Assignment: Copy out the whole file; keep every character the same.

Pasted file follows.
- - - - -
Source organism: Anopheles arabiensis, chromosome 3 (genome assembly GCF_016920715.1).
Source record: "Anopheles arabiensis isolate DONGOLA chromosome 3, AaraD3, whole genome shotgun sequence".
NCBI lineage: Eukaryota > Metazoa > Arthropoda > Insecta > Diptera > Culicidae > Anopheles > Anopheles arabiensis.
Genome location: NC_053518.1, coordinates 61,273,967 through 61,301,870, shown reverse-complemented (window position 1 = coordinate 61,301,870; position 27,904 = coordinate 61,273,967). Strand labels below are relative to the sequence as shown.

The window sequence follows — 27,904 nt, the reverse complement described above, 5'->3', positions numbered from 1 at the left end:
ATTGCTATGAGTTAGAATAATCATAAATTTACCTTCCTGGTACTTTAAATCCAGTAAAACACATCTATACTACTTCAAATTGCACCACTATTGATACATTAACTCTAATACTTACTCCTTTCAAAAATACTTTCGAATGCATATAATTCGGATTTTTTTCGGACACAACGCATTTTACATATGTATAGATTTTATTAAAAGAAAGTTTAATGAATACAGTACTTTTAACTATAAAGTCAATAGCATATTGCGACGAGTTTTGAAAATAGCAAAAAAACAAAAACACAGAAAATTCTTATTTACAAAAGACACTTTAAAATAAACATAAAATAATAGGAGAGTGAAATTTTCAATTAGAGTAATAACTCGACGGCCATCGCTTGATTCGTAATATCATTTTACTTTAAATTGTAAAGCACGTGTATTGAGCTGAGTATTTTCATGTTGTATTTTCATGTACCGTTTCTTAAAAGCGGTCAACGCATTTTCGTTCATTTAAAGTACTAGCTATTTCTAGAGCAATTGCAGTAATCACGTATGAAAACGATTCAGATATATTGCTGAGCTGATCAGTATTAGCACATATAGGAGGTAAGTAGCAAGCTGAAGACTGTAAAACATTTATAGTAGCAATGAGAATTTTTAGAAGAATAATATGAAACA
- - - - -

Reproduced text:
Source organism: Anopheles arabiensis, chromosome 3 (genome assembly GCF_016920715.1).
Source record: "Anopheles arabiensis isolate DONGOLA chromosome 3, AaraD3, whole genome shotgun sequence".
NCBI lineage: Eukaryota > Metazoa > Arthropoda > Insecta > Diptera > Culicidae > Anopheles > Anopheles arabiensis.
Genome location: NC_053518.1, coordinates 61,273,967 through 61,301,870, shown reverse-complemented (window position 1 = coordinate 61,301,870; position 27,904 = coordinate 61,273,967). Strand labels below are relative to the sequence as shown.

The window sequence follows — 27,904 nt, the reverse complement described above, 5'->3', positions numbered from 1 at the left end:
ATTGCTATGAGTTAGAATAATCATAAATTTACCTTCCTGGTACTTTAAATCCAGTAAAACACATCTATACTACTTCAAATTGCACCACTATTGATACATTAACTCTAATACTTACTCCTTTCAAAAATACTTTCGAATGCATATAATTCGGATTTTTTTCGGACACAACGCATTTTACATATGTATAGATTTTATTAAAAGAAAGTTTAATGAATACAGTACTTTTAACTATAAAGTCAATAGCATATTGCGACGAGTTTTGAAAATAGCAAAAAAACAAAAACACAGAAAATTCTTATTTACAAAAGACACTTTAAAATAAACATAAAATAATAGGAGAGTGAAATTTTCAATTAGAGTAATAACTCGACGGCCATCGCTTGATTCGTAATATCATTTTACTTTAAATTGTAAAGCACGTGTATTGAGCTGAGTATTTTCATGTTGTATTTTCATGTACCGTTTCTTAAAAGCGGTCAACGCATTTTCGTTCATTTAAAGTACTAGCTATTTCTAGAGCAATTGCAGTAATCACGTATGAAAACGATTCAGATATATTGCTGAGCTGATCAGTATTAGCACATATAGGAGGTAAGTAGCAAGCTGAAGACTGTAAAACATTTATAGTAGCAATGAGAATTTTTAGAAGAATAATATGAAACA